Select Page
Featured: Rebecca Flores, as a young woman, with two of her three children.

Featured: Rebecca Flores, as a young woman, with two of her three children.



Rebecca Flores, a champion for farmworkers, to receive Lifetime Achievement Award from La Unión del Pueblo Entero on Friday, October 11

[email protected]

Rebecca Flores, a labor activist and renowned champion for farmworkers in Texas and in the United States, on Friday, October 11, 2019, will be honored with the Farmworker Movement Lifetime Achievement Award from La Unión del Pueblo Entero (LUPE).

The event, which will take place beginning at 7 p.m. at Mayrín Banquet Hall, located at 1117 E. Alberta Road in Edinburg, is the featured portion of the organization’s 4th Annual Biennial Gala.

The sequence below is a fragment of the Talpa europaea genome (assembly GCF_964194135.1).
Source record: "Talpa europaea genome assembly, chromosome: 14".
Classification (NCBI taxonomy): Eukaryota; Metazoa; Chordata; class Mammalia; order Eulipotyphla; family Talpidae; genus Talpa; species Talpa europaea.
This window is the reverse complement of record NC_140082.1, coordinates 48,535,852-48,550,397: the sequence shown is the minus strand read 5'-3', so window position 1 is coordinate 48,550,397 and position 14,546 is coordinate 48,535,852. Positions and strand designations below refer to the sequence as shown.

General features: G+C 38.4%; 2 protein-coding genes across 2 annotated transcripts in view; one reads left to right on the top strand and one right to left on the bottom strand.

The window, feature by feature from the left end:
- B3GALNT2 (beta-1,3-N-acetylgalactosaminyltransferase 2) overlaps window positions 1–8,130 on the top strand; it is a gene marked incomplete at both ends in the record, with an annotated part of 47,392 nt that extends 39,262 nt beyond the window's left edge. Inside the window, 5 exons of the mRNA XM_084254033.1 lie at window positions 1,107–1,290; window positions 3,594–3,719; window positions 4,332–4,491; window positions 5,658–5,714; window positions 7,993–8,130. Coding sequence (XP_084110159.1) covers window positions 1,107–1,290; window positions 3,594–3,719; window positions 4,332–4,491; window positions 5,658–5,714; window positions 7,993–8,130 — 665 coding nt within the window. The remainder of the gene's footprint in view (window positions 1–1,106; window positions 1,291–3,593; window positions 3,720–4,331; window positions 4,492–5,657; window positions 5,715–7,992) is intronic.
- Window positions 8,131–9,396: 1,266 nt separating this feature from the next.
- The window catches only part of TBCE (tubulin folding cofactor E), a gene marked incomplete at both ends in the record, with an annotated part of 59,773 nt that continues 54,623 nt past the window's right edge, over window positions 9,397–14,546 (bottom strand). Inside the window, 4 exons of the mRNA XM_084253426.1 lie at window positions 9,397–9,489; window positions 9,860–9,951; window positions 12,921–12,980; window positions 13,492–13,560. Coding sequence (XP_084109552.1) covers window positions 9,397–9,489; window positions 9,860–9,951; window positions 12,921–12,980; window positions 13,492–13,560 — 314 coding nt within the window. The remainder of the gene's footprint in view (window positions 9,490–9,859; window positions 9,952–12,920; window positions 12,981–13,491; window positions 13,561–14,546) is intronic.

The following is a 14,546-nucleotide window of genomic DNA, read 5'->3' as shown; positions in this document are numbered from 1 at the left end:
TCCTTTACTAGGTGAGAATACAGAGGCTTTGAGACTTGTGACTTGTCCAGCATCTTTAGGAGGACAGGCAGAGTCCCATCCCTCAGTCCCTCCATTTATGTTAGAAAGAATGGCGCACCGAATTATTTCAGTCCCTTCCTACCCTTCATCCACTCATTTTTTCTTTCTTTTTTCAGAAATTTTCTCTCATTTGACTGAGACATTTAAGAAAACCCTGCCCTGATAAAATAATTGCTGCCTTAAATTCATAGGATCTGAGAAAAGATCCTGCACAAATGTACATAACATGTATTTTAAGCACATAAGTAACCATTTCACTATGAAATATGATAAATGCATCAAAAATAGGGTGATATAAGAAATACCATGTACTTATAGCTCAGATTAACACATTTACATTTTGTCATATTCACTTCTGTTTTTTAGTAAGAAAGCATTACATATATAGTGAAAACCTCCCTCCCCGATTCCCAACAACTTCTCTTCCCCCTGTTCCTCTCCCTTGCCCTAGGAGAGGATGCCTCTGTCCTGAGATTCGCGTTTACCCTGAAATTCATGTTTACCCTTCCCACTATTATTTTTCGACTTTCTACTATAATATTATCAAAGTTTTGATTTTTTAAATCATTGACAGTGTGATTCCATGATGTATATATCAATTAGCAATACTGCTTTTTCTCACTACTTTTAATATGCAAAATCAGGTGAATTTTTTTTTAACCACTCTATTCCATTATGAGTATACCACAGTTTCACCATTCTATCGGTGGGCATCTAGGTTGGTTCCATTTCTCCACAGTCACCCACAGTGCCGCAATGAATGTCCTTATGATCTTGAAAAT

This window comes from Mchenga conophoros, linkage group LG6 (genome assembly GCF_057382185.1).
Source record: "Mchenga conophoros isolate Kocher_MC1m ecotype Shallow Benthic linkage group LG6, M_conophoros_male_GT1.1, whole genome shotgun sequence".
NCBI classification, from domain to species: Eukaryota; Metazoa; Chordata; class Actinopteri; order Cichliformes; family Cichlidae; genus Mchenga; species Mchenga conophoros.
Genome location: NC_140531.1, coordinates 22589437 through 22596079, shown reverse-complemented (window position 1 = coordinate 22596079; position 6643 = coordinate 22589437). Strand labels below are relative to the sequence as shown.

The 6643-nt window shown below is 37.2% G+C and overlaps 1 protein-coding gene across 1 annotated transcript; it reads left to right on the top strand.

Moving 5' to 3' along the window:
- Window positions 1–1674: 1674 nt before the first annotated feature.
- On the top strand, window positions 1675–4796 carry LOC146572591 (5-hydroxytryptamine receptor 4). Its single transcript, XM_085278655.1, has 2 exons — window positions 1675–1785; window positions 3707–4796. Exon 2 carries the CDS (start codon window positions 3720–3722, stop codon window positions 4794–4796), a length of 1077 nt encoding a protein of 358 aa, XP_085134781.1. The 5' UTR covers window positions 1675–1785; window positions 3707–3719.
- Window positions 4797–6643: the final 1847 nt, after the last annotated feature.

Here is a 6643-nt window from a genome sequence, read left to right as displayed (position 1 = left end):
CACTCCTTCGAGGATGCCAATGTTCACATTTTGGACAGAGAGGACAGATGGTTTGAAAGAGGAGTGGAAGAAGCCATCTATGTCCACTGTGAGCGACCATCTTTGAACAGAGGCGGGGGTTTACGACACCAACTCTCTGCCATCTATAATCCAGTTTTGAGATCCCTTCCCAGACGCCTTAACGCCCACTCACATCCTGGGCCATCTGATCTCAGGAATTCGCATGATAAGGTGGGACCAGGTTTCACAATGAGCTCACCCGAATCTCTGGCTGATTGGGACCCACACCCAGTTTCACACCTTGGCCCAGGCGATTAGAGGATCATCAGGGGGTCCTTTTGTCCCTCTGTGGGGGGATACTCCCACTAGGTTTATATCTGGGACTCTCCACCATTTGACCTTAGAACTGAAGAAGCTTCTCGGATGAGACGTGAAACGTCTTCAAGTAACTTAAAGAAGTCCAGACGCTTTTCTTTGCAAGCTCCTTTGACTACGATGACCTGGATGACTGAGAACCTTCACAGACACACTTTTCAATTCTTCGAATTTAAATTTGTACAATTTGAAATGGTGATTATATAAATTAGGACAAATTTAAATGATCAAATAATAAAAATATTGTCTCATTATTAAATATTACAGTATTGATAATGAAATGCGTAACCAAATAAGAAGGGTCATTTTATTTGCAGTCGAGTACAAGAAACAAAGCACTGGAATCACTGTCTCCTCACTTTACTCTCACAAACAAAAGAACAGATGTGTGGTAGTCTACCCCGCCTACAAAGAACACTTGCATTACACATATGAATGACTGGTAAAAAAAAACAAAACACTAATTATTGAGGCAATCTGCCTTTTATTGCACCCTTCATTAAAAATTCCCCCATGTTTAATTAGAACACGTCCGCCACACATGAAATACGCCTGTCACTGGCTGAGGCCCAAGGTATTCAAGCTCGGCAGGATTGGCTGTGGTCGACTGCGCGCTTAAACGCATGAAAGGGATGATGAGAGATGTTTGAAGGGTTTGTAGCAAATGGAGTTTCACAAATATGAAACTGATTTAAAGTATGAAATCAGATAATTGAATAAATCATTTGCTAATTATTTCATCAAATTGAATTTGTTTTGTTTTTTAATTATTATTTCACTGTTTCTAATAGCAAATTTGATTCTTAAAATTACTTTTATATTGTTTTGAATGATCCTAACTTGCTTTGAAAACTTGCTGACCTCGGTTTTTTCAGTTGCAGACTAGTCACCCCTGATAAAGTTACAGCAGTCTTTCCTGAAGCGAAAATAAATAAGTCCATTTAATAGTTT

LUPE, which was founded by national labor leaders César Chávez ( and Dolores Huerta (, “is rooted in the belief that members of the low-income community have the responsibility and the obligation to organize themselves. Through their association, they begin to advocate and articulate for the issues and factors that impact their lives,” according to its website (

For many years, Rebecca Flores was also well-known by her married name, Rebecca Flores Harrington, until she and her husband, Jim Harrington, an attorney and founder of the Texas Civil Rights Project, divorced.

Juanita Valdéz-Cox, Executive Director for LUPE, described Flores “as a legend of the Farm Worker Movement,” praising her for devoting “her life to social justice fights to improve the lives of immigrant and farmworker families in the Rio Grande Valley and in the State of Texas.”